Rosé occupies a niche somewhere between fashion statement and serious wine. You see people hanging at a bar or on an outdoor patio swirling it with a flourish, while others nearby are savoring it with food, their noses buried deep in the glass. What’s generally missing is any hint of pretension. It’s not easy to come across as snobbish with a glass of the pink stuff in your hand—but rosé varies as much in color, style and quality as does white, red or sparkling wine. These three picks are wonderful, moderately priced and distinctively different enough from one another for you to enjoy in different ways.
Acrobat Rosé of Pinot Noir, Oregon, 2016
Pinot noir makes superb rosé because of its refreshing acid and low tannin. Each person has their own idea of the “right” color for a rosé, but it depends on the grape variety’s skin pigmentation and the duration of contact it’s given with the juice. This charmer from Oregon features a slightly brighter-than-average hue, a strawberry-like, stony aroma and lively, tart flavors. Fruity, clean and mellow, it’s delicious with a tomato caprese salad, smoked salmon or prosciutto.
$15, Hanover Wine & Spirits, Boston
Portugal Ramos Vinho Verde Rosé, Portugal, 2016
This is made by one of Portugal’s most gifted winemakers, originally from the Alentejo region, but now branching out to the country’s far north. A blend of local grapes (half Touriga Nacional and half Espadeiro), the wine is medium-deep in color, with orange tones and a brilliant tangerine, citrus note. For those with a long memory, it’s nothing like Mateus or Lancers. In fact, the only resemblance is a giveaway price. Bone dry and minerally, with a hint of tart cranberry and tangy lemon peel, this wine is great with cold fish salads.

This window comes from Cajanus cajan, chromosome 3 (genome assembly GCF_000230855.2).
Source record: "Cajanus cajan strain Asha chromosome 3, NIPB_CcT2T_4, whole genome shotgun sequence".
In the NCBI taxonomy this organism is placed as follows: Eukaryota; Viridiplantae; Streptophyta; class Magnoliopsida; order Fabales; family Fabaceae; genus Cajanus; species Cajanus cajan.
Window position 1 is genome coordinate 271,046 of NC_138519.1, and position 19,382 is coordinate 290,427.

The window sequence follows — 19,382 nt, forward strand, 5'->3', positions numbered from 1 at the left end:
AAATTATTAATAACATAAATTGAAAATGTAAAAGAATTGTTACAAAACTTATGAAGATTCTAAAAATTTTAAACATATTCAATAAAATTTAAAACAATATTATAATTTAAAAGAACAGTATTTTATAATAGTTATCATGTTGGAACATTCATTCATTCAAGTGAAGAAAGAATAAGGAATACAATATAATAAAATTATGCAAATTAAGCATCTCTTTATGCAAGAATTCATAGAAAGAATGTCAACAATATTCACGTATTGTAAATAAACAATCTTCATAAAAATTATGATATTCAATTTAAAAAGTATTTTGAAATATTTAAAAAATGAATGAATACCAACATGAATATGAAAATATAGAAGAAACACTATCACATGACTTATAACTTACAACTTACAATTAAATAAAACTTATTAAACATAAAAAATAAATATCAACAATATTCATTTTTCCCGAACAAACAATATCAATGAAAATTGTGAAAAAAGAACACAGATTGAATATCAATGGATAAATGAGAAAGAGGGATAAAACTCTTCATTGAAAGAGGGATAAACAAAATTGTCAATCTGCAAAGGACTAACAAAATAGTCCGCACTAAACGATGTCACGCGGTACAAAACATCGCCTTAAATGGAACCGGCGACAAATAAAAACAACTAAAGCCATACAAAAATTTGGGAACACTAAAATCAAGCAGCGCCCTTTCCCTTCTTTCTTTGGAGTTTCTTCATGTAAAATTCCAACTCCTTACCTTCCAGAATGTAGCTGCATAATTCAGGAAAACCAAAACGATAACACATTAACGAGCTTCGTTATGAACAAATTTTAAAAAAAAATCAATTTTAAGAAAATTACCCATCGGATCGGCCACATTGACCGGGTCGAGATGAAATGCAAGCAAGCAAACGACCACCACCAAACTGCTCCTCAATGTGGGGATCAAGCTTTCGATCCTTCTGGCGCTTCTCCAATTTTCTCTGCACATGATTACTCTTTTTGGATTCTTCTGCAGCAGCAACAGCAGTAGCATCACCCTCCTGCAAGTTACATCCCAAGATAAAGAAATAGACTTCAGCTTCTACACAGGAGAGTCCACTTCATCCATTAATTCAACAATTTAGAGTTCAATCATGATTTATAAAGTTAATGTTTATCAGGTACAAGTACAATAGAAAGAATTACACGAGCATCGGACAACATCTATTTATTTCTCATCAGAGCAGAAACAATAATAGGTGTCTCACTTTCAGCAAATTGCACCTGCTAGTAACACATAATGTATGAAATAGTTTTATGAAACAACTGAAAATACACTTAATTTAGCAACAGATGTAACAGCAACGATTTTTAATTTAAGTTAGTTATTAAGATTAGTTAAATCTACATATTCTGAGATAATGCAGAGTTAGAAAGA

$9, Blanchards Wines and Spirits, Boston
Mulderbosch Cabernet Sauvignon Rosé, Coastal Region, 2016
This is that rare rosé created from cabernet sauvignon, South Africa’s most widely planted red. Ripe in flavor, with wild berry, rose petal, juicy red fruit notes, it’s a deliciously herb-accented bone-dry wine from one of South Africa’s most pedigreed producers. On the spicy side, with a bit more body than your average rosé, this wine is still delightful with a chill and will complement fish or roasted chicken beautifully.
$13, Gordon’s Fine Wines & Liquors, Boston
Sandy Block is a master of wine and the vice president of beverage operations for Legal Sea Foods.